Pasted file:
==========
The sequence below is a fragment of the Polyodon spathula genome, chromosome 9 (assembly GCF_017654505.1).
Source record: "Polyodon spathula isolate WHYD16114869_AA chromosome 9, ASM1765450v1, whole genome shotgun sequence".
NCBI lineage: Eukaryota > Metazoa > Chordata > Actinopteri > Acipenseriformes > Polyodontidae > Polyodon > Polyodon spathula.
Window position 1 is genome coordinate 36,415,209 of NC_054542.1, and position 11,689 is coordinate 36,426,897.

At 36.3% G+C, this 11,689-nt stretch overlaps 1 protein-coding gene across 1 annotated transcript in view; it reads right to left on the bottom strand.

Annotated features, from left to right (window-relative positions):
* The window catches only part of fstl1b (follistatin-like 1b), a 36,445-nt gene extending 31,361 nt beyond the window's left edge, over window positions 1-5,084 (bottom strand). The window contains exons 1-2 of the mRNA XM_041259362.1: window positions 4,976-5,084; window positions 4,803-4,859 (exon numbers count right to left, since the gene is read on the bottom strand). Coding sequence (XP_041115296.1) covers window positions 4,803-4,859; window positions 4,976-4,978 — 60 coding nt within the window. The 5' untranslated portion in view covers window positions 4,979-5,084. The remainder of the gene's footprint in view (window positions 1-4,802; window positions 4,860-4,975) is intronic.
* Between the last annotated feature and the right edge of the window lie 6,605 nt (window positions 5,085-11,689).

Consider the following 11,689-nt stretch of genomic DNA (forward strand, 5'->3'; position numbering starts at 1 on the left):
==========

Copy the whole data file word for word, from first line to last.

The sequence below is a fragment of the Polyodon spathula genome, chromosome 9 (assembly GCF_017654505.1).
Source record: "Polyodon spathula isolate WHYD16114869_AA chromosome 9, ASM1765450v1, whole genome shotgun sequence".
NCBI lineage: Eukaryota > Metazoa > Chordata > Actinopteri > Acipenseriformes > Polyodontidae > Polyodon > Polyodon spathula.
Window position 1 is genome coordinate 36,415,209 of NC_054542.1, and position 11,689 is coordinate 36,426,897.

At 36.3% G+C, this 11,689-nt stretch overlaps 1 protein-coding gene across 1 annotated transcript in view; it reads right to left on the bottom strand.

Annotated features, from left to right (window-relative positions):
* The window catches only part of fstl1b (follistatin-like 1b), a 36,445-nt gene extending 31,361 nt beyond the window's left edge, over window positions 1-5,084 (bottom strand). The window contains exons 1-2 of the mRNA XM_041259362.1: window positions 4,976-5,084; window positions 4,803-4,859 (exon numbers count right to left, since the gene is read on the bottom strand). Coding sequence (XP_041115296.1) covers window positions 4,803-4,859; window positions 4,976-4,978 — 60 coding nt within the window. The 5' untranslated portion in view covers window positions 4,979-5,084. The remainder of the gene's footprint in view (window positions 1-4,802; window positions 4,860-4,975) is intronic.
* Between the last annotated feature and the right edge of the window lie 6,605 nt (window positions 5,085-11,689).

Consider the following 11,689-nt stretch of genomic DNA (forward strand, 5'->3'; position numbering starts at 1 on the left):